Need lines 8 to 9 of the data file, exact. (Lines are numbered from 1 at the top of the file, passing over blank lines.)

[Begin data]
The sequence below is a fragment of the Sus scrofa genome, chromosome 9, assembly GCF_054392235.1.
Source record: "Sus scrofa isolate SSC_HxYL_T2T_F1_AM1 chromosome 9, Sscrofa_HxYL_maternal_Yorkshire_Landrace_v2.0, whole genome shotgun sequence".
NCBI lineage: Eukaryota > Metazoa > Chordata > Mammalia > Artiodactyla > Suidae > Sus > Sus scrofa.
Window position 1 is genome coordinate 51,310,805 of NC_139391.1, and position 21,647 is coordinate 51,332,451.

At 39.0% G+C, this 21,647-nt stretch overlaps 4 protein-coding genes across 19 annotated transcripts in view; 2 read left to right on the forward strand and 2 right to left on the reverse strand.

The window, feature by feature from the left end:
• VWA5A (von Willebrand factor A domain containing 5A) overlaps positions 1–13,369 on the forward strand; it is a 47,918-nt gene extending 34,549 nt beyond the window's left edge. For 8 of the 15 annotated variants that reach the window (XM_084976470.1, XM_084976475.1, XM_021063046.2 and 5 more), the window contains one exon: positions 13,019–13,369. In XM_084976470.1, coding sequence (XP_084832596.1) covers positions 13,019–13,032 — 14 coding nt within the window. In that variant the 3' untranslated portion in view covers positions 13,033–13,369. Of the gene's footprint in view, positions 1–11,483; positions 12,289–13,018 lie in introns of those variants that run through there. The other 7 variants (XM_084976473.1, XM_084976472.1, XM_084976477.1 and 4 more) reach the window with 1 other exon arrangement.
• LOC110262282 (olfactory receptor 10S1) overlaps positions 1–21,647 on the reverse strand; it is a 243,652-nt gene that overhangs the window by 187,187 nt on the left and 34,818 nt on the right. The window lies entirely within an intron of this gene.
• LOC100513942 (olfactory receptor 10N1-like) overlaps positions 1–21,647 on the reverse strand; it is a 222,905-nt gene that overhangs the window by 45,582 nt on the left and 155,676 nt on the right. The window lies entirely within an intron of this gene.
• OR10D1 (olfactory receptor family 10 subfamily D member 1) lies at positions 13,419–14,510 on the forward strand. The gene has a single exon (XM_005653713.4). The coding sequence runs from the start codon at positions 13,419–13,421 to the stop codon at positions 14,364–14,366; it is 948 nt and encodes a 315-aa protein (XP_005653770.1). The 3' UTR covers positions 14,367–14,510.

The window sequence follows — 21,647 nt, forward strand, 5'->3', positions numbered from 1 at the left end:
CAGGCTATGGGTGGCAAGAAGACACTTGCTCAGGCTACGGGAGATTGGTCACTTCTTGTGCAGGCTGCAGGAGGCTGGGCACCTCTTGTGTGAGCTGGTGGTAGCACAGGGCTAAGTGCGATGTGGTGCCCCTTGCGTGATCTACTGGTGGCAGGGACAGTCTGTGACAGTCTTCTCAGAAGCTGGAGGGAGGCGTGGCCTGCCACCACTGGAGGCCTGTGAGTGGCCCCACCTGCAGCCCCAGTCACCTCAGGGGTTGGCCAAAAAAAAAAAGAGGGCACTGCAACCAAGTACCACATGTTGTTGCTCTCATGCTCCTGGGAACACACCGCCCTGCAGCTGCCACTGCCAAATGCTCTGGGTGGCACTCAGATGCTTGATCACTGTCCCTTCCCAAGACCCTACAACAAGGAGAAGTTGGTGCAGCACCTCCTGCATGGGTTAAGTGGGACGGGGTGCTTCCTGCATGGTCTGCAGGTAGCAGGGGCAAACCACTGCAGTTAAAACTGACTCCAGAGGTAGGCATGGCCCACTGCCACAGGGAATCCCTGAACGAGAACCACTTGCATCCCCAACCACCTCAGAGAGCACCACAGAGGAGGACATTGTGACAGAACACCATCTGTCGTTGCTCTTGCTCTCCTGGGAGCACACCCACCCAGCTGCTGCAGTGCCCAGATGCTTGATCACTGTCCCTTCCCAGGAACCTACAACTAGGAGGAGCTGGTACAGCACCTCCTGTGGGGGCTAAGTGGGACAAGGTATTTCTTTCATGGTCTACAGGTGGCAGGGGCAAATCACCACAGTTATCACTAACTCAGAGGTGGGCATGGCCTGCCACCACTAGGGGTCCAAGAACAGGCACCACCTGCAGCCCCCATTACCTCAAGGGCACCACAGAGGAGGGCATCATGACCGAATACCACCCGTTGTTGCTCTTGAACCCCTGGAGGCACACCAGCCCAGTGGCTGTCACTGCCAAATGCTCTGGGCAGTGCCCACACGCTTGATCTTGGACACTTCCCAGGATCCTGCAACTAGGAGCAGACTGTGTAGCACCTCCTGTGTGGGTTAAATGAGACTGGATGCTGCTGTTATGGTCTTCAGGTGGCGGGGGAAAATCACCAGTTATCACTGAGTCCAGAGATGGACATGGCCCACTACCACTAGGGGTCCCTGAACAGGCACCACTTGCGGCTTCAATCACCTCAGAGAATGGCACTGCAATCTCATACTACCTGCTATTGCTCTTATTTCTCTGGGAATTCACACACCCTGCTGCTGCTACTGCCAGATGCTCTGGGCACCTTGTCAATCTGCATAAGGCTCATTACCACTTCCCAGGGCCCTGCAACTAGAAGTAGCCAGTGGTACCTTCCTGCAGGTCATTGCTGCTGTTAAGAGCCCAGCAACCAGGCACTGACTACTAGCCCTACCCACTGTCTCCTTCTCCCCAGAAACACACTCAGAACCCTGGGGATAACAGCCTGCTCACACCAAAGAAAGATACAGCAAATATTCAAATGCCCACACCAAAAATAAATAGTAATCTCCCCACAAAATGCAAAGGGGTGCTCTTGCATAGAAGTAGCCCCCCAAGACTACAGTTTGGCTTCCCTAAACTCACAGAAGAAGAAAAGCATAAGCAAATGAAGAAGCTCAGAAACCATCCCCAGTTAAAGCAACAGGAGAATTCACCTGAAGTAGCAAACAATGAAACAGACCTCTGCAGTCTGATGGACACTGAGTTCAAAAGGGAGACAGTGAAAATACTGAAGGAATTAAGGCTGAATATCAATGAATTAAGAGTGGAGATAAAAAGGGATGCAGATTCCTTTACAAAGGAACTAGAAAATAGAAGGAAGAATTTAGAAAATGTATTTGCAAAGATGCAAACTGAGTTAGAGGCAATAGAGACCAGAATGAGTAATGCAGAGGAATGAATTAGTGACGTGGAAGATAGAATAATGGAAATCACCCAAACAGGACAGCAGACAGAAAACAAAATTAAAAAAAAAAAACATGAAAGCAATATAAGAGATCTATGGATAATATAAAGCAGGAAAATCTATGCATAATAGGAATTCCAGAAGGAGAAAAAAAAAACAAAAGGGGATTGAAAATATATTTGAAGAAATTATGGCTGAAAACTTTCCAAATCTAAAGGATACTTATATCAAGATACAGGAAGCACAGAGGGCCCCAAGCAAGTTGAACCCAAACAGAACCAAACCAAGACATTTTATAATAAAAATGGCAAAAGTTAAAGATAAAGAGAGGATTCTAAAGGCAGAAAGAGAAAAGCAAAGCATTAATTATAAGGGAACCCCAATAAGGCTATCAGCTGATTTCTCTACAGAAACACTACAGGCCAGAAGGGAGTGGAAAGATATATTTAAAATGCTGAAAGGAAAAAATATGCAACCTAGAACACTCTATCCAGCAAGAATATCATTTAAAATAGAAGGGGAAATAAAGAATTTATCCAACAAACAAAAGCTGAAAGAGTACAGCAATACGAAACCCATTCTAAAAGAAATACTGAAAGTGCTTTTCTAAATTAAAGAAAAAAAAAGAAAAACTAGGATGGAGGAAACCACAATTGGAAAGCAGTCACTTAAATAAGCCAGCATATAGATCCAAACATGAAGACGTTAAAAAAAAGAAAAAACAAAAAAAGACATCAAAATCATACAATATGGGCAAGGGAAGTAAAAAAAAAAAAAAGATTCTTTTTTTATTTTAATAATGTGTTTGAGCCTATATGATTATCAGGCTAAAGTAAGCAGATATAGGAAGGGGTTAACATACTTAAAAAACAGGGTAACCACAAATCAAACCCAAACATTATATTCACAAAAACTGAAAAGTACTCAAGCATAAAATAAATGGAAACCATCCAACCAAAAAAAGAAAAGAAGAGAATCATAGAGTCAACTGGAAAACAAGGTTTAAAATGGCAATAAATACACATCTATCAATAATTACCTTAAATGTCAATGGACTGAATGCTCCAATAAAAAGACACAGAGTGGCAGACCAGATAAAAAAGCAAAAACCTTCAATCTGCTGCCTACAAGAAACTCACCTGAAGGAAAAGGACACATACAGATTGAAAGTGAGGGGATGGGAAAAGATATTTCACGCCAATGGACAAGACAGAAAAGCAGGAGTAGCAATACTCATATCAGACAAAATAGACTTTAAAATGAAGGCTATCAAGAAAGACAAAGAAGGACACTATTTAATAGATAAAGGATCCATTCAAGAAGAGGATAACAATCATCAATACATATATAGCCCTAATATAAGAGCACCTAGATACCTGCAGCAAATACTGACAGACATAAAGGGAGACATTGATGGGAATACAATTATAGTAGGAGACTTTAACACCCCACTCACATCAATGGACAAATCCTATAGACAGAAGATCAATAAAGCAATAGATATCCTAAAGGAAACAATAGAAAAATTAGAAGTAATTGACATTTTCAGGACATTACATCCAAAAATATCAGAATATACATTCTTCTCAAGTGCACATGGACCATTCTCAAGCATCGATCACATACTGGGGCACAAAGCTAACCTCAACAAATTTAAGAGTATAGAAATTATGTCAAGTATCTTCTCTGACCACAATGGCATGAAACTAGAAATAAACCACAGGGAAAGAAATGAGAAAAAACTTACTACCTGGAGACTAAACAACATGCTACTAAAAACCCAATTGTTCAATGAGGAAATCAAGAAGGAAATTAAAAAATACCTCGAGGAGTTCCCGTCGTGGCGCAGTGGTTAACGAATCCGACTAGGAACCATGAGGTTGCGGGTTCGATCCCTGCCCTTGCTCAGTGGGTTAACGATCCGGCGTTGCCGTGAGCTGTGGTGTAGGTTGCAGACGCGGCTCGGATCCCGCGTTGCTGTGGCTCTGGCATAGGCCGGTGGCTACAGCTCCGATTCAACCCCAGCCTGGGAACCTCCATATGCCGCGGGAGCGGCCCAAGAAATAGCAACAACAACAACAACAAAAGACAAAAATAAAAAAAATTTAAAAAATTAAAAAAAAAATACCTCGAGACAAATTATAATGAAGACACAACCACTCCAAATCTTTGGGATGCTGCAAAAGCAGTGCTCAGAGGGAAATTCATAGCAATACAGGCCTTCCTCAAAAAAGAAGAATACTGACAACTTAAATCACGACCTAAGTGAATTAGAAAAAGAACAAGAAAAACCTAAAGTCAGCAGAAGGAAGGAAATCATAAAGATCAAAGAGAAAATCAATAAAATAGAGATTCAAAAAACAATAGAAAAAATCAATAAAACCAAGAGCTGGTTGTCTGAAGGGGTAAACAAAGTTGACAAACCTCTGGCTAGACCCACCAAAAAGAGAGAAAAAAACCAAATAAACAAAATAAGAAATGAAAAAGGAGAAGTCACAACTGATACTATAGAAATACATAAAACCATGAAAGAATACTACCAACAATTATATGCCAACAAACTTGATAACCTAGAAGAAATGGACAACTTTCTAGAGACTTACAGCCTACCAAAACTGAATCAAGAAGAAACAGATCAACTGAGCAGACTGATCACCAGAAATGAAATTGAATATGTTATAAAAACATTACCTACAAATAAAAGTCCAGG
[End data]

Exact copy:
• LOC110262282 (olfactory receptor 10S1) overlaps positions 1–21,647 on the reverse strand; it is a 243,652-nt gene that overhangs the window by 187,187 nt on the left and 34,818 nt on the right. The window lies entirely within an intron of this gene.
• LOC100513942 (olfactory receptor 10N1-like) overlaps positions 1–21,647 on the reverse strand; it is a 222,905-nt gene that overhangs the window by 45,582 nt on the left and 155,676 nt on the right. The window lies entirely within an intron of this gene.